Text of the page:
x Abu Dhabi, UAEFriday 28 July 2017

Carlos Santana and Jamie Cullum delight at Dubai Jazz Festival

The Dubai Jazz Festival finished another successful edition on Friday with a smooth performance by Carlos Santana.

Carlos Santana was on form at the Dubai Jazz Festival. Courtesy Keith Nunes
Carlos Santana was on form at the Dubai Jazz Festival. Courtesy Keith Nunes

The Dubai Jazz Festival finished another successful edition on Friday with a smooth performance by Carlos Santana.

The guitar king wowed the crowds at Dubai Festival City Park with a set list appealing to guitar heads and the casual fan.

The 66-year-old acted as band leader and the near-dozen-strong backing group followed his lead, with each piece used as a platform for Santana to explore a style of his choosing.

In Toussaint L’Overture, he undercut the ebullient Latin percussions with fluid blues solos, while Oye Como Va elicited a mass singalong from the crowd.

It also proved why Santana’s rendition of the Mexican classic by Tito Puente became successful: when Santana-ised, the folk ditty is transformed into an expansive rocker; the “in-thing” during the 1970s era.

Maria Maria also went down a treat with the audience, however, the song’s niggling novelty value was enhanced by a duo of backing vocalist taking turns to sing verses, boy-band style.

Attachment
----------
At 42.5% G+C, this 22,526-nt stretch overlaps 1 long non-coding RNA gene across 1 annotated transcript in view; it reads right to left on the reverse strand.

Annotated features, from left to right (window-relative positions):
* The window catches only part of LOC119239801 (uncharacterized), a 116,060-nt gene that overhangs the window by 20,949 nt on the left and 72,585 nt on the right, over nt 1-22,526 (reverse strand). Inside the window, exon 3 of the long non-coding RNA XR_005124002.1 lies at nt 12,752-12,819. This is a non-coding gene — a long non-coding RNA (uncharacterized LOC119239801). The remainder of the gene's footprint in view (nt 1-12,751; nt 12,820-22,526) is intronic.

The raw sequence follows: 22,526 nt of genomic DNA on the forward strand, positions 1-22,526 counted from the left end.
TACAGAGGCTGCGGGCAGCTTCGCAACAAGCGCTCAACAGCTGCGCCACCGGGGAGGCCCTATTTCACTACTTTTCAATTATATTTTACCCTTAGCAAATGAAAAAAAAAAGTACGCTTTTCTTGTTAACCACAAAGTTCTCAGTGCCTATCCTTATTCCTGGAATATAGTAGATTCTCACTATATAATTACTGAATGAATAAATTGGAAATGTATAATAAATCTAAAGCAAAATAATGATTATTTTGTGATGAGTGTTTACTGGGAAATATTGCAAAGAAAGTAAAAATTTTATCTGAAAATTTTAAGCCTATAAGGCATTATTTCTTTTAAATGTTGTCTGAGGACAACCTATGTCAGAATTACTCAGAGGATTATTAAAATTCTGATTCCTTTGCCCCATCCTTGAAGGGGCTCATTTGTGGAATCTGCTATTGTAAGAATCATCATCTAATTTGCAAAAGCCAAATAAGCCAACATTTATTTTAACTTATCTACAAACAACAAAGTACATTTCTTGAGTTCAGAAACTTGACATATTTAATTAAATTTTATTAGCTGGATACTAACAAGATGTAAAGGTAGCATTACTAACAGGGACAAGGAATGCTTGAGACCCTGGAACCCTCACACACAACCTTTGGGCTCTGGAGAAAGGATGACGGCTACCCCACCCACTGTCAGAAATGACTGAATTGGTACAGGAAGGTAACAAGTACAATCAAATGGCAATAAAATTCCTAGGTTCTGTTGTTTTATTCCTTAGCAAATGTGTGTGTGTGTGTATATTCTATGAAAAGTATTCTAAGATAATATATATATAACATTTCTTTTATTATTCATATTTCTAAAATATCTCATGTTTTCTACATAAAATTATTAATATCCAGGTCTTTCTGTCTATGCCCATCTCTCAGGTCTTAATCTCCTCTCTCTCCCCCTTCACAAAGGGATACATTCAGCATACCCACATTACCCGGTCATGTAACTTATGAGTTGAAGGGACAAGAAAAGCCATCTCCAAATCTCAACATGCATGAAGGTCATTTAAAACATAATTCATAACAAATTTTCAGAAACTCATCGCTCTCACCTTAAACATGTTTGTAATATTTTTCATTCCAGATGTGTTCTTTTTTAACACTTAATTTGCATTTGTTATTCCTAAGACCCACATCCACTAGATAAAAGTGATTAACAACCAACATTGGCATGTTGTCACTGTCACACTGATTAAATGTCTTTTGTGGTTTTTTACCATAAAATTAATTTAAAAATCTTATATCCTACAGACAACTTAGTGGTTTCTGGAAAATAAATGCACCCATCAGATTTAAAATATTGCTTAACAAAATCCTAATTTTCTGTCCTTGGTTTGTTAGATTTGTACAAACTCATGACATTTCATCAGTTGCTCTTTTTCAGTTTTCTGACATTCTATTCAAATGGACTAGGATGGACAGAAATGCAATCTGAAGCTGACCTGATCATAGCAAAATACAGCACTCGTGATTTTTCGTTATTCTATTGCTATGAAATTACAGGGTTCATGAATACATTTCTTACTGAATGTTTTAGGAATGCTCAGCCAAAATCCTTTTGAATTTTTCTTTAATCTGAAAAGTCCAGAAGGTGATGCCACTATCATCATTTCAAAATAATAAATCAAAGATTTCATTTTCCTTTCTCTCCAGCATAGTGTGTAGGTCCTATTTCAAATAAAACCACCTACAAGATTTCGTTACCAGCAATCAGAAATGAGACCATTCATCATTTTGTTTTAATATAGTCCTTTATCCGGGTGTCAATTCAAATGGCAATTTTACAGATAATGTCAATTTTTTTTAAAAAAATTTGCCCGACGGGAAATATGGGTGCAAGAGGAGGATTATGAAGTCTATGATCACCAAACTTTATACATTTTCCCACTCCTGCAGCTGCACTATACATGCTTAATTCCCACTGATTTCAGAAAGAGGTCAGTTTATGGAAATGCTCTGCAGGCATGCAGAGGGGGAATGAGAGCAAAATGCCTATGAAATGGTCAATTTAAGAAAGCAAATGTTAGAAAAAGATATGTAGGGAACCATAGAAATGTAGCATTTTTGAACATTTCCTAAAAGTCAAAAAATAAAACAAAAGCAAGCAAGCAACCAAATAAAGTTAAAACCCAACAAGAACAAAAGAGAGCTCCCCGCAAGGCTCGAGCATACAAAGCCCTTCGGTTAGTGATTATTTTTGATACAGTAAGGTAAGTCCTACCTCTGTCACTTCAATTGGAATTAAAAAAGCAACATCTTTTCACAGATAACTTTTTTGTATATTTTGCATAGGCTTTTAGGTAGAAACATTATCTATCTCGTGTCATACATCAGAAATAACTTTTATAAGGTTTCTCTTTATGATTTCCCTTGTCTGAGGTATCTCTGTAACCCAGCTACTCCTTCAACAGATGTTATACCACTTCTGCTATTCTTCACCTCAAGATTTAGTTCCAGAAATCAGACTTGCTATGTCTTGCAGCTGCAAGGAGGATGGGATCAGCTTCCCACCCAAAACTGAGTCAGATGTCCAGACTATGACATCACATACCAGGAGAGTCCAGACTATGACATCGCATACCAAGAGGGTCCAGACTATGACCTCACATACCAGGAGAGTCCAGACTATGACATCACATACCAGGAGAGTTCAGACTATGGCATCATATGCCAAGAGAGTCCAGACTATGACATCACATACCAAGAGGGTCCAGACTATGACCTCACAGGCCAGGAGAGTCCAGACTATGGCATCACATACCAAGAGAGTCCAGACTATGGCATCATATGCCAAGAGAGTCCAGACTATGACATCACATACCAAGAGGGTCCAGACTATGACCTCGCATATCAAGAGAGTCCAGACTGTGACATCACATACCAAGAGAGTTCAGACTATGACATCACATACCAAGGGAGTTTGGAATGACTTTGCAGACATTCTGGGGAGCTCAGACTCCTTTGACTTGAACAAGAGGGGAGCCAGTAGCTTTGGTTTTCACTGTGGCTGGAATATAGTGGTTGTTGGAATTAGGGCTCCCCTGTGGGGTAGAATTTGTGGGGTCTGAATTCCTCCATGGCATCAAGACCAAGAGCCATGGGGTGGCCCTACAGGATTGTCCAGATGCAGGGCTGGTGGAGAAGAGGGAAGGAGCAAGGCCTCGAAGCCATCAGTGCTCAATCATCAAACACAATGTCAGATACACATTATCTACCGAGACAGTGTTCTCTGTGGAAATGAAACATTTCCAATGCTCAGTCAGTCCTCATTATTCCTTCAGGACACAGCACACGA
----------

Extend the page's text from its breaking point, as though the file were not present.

Black Magic Woman sounded pleasingly vintage; Santana’s guitar burrowed through the haze of organs with a series of solos moving from blues to reggae, before ending in a percussive storm.

Thursday night saw the talented British jazzman Jamie Cullum take to the stage in Dubai with a dizzying performance that gave new meaning to the term “pianist”.

When the 34-year-old wasn’t tinkling the ivories of the grand piano, he was busy bashing it as piece of ­percussion.

The set leaned heavily on his latest album Momentum. The Same Things opened the set, with Cullum’s ultra-smooth vocals soaring over a pounding Motown backbeat.

I’m All Over It was a bright example of what happens when Cullum ditches the jazz acrobatics for a straight out pop-approach; its falsetto chorus remains one of his prettiest melodies.

No Cullum performance would have been complete without the inclusion of a few covers.

The Beatles’ Blackbird was lovingly rendered, while Cole Porter’s Love for Sale became a spaced-out jam courtesy of a heavy hip-hop beat nicked off Roots Manuva’s Witness (1 Hope).

sasaeed@thenational.ae